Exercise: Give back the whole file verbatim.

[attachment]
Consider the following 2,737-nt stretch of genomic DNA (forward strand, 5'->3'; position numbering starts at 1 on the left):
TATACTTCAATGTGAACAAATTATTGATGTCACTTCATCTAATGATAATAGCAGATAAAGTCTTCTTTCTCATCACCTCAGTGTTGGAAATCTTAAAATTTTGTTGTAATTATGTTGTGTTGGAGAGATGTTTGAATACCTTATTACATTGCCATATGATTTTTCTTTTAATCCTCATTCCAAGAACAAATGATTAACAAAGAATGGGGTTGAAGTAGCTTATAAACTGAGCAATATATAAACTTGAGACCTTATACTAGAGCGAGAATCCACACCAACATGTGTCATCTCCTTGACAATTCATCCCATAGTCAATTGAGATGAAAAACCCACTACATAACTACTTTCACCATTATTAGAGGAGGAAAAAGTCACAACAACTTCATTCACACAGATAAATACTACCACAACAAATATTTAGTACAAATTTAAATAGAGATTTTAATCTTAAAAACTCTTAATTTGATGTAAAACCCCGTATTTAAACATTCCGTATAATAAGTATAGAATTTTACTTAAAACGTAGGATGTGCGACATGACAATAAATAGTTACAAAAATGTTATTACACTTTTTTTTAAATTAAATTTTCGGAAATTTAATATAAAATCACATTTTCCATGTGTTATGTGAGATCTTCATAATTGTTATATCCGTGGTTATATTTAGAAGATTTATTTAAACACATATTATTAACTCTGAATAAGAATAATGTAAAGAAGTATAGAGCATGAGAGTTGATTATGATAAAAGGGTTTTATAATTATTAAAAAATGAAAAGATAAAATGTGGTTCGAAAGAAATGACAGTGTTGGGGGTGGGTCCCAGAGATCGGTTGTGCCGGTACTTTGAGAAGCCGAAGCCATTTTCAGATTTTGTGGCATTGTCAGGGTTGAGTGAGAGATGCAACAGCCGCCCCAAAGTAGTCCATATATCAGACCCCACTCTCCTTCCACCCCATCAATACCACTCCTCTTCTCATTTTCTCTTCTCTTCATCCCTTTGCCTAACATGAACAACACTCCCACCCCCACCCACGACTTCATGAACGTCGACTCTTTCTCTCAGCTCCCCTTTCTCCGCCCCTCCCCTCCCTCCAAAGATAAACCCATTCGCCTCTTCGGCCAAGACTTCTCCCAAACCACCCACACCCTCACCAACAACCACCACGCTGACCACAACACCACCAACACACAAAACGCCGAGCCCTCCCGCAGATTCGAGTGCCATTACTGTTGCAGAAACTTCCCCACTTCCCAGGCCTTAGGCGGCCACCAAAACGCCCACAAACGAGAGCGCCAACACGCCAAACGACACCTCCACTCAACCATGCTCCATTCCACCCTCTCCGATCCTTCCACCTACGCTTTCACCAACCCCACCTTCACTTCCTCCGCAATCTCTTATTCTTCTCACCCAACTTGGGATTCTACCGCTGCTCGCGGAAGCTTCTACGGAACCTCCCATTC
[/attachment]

Consider the following 2,737-nt stretch of genomic DNA (forward strand, 5'->3'; position numbering starts at 1 on the left):
TATACTTCAATGTGAACAAATTATTGATGTCACTTCATCTAATGATAATAGCAGATAAAGTCTTCTTTCTCATCACCTCAGTGTTGGAAATCTTAAAATTTTGTTGTAATTATGTTGTGTTGGAGAGATGTTTGAATACCTTATTACATTGCCATATGATTTTTCTTTTAATCCTCATTCCAAGAACAAATGATTAACAAAGAATGGGGTTGAAGTAGCTTATAAACTGAGCAATATATAAACTTGAGACCTTATACTAGAGCGAGAATCCACACCAACATGTGTCATCTCCTTGACAATTCATCCCATAGTCAATTGAGATGAAAAACCCACTACATAACTACTTTCACCATTATTAGAGGAGGAAAAAGTCACAACAACTTCATTCACACAGATAAATACTACCACAACAAATATTTAGTACAAATTTAAATAGAGATTTTAATCTTAAAAACTCTTAATTTGATGTAAAACCCCGTATTTAAACATTCCGTATAATAAGTATAGAATTTTACTTAAAACGTAGGATGTGCGACATGACAATAAATAGTTACAAAAATGTTATTACACTTTTTTTTAAATTAAATTTTCGGAAATTTAATATAAAATCACATTTTCCATGTGTTATGTGAGATCTTCATAATTGTTATATCCGTGGTTATATTTAGAAGATTTATTTAAACACATATTATTAACTCTGAATAAGAATAATGTAAAGAAGTATAGAGCATGAGAGTTGATTATGATAAAAGGGTTTTATAATTATTAAAAAATGAAAAGATAAAATGTGGTTCGAAAGAAATGACAGTGTTGGGGGTGGGTCCCAGAGATCGGTTGTGCCGGTACTTTGAGAAGCCGAAGCCATTTTCAGATTTTGTGGCATTGTCAGGGTTGAGTGAGAGATGCAACAGCCGCCCCAAAGTAGTCCATATATCAGACCCCACTCTCCTTCCACCCCATCAATACCACTCCTCTTCTCATTTTCTCTTCTCTTCATCCCTTTGCCTAACATGAACAACACTCCCACCCCCACCCACGACTTCATGAACGTCGACTCTTTCTCTCAGCTCCCCTTTCTCCGCCCCTCCCCTCCCTCCAAAGATAAACCCATTCGCCTCTTCGGCCAAGACTTCTCCCAAACCACCCACACCCTCACCAACAACCACCACGCTGACCACAACACCACCAACACACAAAACGCCGAGCCCTCCCGCAGATTCGAGTGCCATTACTGTTGCAGAAACTTCCCCACTTCCCAGGCCTTAGGCGGCCACCAAAACGCCCACAAACGAGAGCGCCAACACGCCAAACGACACCTCCACTCAACCATGCTCCATTCCACCCTCTCCGATCCTTCCACCTACGCTTTCACCAACCCCACCTTCACTTCCTCCGCAATCTCTTATTCTTCTCACCCAACTTGGGATTCTACCGCTGCTCGCGGAAGCTTCTACGGAACCTCCCATTC